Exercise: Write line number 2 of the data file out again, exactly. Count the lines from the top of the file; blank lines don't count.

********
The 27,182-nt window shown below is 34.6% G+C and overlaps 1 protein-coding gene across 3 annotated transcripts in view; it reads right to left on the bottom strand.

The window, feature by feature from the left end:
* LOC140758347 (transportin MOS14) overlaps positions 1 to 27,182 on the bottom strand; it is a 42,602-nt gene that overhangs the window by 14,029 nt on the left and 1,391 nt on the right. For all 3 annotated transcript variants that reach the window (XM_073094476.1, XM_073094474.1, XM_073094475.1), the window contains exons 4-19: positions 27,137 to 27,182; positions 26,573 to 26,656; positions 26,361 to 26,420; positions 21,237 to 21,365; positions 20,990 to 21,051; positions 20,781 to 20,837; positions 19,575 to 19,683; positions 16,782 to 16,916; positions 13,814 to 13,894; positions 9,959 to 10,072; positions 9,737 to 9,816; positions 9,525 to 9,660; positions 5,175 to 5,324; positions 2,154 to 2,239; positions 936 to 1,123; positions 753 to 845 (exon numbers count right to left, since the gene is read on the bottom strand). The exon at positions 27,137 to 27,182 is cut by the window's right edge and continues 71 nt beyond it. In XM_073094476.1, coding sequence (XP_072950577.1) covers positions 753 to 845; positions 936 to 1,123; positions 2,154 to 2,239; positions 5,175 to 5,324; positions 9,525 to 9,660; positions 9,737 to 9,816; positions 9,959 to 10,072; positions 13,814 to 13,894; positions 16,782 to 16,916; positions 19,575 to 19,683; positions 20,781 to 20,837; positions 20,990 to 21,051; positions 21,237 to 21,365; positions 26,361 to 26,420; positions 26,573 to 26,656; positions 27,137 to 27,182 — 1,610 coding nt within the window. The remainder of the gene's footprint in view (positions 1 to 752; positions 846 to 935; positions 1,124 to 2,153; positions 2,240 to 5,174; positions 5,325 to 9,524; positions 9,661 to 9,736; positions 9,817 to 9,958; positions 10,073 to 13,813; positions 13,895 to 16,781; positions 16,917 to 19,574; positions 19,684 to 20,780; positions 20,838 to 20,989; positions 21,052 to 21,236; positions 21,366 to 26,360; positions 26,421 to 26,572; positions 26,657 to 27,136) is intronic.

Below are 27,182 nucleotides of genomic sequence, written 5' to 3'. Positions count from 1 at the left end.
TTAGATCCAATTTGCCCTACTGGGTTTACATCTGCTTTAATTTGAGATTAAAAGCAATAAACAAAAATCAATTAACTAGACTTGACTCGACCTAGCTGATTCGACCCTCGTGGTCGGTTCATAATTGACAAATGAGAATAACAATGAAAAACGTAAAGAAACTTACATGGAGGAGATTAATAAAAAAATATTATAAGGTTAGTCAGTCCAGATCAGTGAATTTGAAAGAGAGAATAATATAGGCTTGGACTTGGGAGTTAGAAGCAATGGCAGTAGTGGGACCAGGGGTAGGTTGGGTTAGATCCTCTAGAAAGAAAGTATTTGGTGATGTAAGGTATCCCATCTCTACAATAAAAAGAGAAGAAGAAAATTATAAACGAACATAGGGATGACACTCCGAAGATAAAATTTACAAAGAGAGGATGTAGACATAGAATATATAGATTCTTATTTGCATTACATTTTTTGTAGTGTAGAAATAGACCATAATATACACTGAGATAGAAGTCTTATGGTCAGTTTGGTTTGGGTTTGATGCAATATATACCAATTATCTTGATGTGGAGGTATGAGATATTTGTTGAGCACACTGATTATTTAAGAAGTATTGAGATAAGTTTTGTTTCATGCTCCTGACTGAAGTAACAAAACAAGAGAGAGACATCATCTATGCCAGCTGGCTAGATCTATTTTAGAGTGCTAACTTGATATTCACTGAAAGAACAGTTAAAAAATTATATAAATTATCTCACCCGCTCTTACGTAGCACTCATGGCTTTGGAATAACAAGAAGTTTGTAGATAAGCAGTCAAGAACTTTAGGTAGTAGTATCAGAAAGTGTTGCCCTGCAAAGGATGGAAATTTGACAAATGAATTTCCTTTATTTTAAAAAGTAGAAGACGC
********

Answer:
The window, feature by feature from the left end: